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Death Sentence for Brutal Conn. Family Murders

By Tanya Roth, Esq. on November 08, 2010 | Last updated on March 21, 2019

A jury in Connecticut gave the death sentence to a man convicted of the home invasion, torture, kidnapping and sexual assault of a woman and her two daughters. Steven Hayes was convicted on six charges which carry the possibility of a death penalty after the jury deliberated for 17 hours. Jennifer Hawke-Petit and her daughters Michaela and Hayley were killed during the course of the crimes committed by Hayes and a co-defendant.

Many in the courtroom cried as the jury announced their verdict, reported the Hartford Courant. The jury found for the death sentence on six gruesome counts, including killing a child under the age of 16, killing in the course of a kidnapping and killing in the course of a sexual assault.

During a criminal trial where there is the potential for the death penalty, the trial and penalty phase of the proceedings may be bifurcated, or held separately. During the trial phase, evidence is given and a verdict can be reached by the jury as to the guilt of the defendant. If the defendant is found guilty, the jury hears more testimony during the sentencing phase. Some of this testimony comes from the victims and/or their survivors about what they suffered as a result of the crime. Some testimony comes from the defense who can offer factors which may mitigate the defendant's sentence to the point where death may not be warranted.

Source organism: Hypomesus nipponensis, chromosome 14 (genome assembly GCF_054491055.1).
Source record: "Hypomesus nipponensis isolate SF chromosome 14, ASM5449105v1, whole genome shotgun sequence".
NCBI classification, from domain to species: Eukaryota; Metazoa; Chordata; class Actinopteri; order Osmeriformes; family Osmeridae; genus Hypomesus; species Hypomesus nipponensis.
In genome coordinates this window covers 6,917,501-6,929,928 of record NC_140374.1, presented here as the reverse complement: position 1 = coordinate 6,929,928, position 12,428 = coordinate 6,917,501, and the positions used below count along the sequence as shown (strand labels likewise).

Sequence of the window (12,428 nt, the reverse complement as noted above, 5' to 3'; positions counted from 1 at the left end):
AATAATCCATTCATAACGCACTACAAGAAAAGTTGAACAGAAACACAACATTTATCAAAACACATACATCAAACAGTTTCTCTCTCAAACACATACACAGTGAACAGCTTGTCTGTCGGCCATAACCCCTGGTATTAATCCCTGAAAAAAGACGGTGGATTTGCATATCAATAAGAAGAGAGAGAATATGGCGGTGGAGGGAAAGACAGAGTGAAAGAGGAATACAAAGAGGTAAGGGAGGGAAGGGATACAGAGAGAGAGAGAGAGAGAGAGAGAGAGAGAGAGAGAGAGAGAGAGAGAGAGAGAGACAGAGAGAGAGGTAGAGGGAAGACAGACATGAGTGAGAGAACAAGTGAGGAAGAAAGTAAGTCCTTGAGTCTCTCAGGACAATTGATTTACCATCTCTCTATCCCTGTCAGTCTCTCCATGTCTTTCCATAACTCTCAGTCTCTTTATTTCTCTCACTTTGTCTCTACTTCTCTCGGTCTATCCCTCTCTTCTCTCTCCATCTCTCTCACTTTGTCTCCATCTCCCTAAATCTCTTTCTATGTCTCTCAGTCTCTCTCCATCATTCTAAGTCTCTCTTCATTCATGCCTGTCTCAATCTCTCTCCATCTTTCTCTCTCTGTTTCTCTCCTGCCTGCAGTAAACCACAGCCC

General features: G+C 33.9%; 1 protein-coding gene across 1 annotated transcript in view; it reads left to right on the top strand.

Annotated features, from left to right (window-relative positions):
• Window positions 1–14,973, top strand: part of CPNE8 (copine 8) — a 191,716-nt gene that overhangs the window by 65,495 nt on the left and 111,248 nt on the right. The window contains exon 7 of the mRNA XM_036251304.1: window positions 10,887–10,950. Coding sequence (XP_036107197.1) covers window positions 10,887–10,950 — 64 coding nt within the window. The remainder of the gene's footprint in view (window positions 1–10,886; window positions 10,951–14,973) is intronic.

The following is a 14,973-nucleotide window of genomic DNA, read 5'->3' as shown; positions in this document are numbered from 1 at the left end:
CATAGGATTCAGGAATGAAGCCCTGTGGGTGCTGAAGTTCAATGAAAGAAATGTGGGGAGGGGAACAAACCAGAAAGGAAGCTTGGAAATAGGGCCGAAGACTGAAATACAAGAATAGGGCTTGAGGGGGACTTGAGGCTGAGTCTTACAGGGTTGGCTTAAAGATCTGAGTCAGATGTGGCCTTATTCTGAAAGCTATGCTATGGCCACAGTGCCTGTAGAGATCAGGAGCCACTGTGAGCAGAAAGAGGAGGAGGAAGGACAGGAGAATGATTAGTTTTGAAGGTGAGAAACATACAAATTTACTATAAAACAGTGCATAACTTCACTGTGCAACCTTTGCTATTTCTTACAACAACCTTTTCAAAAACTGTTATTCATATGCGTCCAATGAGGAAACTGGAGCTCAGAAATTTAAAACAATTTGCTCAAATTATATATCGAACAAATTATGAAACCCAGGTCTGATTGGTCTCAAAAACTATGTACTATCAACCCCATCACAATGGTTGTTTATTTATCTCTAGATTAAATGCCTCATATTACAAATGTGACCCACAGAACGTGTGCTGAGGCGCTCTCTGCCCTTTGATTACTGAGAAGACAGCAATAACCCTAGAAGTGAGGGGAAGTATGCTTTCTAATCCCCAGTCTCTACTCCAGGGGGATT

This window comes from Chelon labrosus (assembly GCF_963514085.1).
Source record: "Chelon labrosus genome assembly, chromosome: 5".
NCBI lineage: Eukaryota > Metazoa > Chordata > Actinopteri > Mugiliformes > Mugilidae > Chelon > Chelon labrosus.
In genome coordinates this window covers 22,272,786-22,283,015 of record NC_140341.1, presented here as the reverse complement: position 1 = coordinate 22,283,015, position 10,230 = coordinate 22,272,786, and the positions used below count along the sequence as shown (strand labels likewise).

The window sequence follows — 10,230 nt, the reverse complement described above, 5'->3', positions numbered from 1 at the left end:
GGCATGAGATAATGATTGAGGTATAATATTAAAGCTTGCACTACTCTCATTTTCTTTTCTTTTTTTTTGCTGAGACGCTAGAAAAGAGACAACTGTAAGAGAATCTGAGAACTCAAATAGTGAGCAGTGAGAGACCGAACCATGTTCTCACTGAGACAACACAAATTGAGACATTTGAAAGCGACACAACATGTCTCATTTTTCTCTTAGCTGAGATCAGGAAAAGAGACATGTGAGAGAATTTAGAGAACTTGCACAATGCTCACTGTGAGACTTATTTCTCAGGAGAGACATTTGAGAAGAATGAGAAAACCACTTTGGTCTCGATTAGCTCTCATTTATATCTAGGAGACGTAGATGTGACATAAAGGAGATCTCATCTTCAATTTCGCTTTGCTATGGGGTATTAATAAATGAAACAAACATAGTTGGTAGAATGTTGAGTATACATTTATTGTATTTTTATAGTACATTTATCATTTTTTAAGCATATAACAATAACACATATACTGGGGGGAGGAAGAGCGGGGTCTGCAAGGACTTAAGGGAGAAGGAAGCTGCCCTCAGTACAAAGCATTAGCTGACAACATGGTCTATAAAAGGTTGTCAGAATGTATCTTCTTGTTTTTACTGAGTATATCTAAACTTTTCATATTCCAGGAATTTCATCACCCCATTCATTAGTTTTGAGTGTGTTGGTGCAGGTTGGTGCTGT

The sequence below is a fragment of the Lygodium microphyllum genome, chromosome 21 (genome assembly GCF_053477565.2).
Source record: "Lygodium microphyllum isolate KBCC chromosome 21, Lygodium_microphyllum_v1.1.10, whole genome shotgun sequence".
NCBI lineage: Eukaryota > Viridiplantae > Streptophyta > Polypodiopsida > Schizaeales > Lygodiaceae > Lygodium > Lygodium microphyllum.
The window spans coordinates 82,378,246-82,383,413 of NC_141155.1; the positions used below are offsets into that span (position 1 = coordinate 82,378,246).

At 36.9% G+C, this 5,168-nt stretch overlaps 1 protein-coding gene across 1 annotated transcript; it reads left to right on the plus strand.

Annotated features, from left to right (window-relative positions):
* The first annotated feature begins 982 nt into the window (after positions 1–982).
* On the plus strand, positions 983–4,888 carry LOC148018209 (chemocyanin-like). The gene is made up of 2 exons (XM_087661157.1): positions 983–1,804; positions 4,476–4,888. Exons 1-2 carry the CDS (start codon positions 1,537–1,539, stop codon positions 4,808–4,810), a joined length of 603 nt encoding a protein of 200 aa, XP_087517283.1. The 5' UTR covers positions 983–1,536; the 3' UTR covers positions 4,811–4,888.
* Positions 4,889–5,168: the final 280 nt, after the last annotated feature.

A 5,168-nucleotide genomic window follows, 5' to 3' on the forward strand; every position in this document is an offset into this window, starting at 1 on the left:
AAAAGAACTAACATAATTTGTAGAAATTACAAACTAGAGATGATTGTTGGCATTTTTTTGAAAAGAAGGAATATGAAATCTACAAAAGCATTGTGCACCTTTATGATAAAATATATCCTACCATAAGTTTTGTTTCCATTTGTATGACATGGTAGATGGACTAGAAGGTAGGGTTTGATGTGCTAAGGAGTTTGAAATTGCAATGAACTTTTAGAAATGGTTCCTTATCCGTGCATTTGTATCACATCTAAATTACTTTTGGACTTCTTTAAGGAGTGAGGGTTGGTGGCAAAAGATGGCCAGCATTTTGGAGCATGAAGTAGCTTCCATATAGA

Common mitigating factors offered during a penalty phase of a trial include drug addiction and an abusive childhood. Hayes' attorneys brought up both factors to try to spare Hayes' life. However, the Courant reports, Hayes' brother offered evidence of how brutally Hayes treated him during childhood, which may have served to change the picture for the jury.

Prosecutor Gary Nicholson said the trial was very emotional, and said that the jury did an incredible job handling the case. "It's very tough dealing with a case like this," he told the Courant. "We're very thankful for the jury verdict and we're glad it's over."

Hayes' co-defendant, Joshua Komisarjevsky, will go on trial next year, reports the Courant. He too faces a possible death sentence.

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